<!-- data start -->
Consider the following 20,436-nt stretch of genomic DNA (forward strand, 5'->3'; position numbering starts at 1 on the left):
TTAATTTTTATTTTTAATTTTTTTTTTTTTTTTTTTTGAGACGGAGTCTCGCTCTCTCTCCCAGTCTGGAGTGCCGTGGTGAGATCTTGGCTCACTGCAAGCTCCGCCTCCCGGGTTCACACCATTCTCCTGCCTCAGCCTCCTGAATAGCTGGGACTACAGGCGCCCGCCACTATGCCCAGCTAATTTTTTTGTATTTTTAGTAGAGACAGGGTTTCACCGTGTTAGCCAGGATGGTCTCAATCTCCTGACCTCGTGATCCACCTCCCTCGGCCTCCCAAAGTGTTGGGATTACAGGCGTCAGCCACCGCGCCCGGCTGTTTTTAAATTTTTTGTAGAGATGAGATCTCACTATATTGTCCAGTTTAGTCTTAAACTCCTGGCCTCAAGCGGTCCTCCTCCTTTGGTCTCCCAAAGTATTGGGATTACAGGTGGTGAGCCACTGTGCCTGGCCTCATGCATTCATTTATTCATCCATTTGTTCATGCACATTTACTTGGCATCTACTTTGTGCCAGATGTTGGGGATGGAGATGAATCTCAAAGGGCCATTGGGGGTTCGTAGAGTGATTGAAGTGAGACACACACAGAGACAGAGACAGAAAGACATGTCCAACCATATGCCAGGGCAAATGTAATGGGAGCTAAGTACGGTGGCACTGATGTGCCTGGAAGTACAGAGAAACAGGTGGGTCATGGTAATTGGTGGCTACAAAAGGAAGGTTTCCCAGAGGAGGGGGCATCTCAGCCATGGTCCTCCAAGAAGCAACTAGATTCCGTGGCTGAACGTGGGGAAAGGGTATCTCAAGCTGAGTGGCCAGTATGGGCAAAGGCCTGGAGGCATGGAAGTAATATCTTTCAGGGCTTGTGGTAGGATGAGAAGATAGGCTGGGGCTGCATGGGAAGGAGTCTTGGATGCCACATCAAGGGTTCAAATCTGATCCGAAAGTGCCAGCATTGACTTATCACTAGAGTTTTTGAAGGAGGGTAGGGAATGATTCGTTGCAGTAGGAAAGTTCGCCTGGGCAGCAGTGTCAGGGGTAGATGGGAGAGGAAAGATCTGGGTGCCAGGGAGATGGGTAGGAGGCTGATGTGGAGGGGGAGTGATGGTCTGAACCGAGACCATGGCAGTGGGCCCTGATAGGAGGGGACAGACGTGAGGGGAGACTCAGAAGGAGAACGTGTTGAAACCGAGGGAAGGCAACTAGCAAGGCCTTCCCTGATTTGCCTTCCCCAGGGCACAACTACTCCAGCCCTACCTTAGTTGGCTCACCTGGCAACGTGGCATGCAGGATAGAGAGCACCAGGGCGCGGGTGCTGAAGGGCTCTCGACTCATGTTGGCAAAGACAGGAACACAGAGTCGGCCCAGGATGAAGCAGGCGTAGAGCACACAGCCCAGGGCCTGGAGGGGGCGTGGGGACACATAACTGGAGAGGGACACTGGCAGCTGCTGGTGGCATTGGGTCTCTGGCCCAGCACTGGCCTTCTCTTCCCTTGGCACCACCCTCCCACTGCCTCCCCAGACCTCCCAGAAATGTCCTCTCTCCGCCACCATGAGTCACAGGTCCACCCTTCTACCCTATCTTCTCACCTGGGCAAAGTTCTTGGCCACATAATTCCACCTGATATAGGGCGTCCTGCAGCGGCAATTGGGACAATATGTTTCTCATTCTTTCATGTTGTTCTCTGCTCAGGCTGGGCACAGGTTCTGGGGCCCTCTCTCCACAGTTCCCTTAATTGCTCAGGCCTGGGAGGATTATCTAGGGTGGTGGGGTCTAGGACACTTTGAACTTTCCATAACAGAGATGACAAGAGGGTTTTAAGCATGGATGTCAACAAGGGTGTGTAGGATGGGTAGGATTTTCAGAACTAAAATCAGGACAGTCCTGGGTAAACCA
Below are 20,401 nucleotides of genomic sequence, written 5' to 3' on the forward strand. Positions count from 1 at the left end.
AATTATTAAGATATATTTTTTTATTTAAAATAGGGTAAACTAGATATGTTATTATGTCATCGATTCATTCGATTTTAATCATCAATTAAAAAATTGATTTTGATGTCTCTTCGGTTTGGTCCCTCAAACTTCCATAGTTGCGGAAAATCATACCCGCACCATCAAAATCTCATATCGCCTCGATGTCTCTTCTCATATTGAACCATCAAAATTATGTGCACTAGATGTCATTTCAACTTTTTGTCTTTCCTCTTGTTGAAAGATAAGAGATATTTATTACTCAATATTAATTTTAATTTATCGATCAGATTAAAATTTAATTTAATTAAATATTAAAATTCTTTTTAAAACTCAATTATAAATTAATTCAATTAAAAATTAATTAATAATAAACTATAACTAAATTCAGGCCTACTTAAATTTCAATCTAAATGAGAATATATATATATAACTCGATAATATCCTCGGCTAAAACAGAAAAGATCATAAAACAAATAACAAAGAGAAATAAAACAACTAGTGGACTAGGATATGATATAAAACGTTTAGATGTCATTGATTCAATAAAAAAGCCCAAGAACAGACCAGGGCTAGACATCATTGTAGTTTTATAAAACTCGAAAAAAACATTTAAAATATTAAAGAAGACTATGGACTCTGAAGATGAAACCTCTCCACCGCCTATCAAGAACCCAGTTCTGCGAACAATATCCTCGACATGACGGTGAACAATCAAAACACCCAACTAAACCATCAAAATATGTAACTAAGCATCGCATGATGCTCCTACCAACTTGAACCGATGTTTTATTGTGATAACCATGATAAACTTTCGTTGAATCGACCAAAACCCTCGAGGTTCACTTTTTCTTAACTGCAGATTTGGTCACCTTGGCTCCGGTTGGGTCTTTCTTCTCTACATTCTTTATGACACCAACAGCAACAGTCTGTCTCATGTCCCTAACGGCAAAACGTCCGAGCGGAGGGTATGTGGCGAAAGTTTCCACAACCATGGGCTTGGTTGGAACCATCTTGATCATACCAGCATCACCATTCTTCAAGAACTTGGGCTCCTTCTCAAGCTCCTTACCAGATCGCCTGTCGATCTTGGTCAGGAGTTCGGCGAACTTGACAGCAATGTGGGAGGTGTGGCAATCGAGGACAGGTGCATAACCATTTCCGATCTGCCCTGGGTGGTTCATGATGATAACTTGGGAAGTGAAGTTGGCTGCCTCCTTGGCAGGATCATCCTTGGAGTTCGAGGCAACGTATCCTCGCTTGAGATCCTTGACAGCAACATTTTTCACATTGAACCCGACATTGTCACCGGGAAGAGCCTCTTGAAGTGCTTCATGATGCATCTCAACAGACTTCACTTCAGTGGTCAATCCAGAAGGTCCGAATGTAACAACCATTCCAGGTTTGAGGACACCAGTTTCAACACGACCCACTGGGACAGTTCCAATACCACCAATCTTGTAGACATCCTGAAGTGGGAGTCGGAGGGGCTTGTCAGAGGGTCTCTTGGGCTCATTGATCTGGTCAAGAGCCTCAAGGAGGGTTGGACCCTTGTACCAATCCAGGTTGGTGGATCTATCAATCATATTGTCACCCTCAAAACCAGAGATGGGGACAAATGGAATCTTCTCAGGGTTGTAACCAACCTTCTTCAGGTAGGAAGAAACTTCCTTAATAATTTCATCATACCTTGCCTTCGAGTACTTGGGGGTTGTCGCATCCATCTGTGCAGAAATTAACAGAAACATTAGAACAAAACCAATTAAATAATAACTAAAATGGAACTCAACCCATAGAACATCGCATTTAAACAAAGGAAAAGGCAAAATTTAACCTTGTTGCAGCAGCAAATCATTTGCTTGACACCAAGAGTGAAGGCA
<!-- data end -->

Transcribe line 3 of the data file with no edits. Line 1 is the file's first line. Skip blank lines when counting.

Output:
Below are 20,401 nucleotides of genomic sequence, written 5' to 3' on the forward strand. Positions count from 1 at the left end.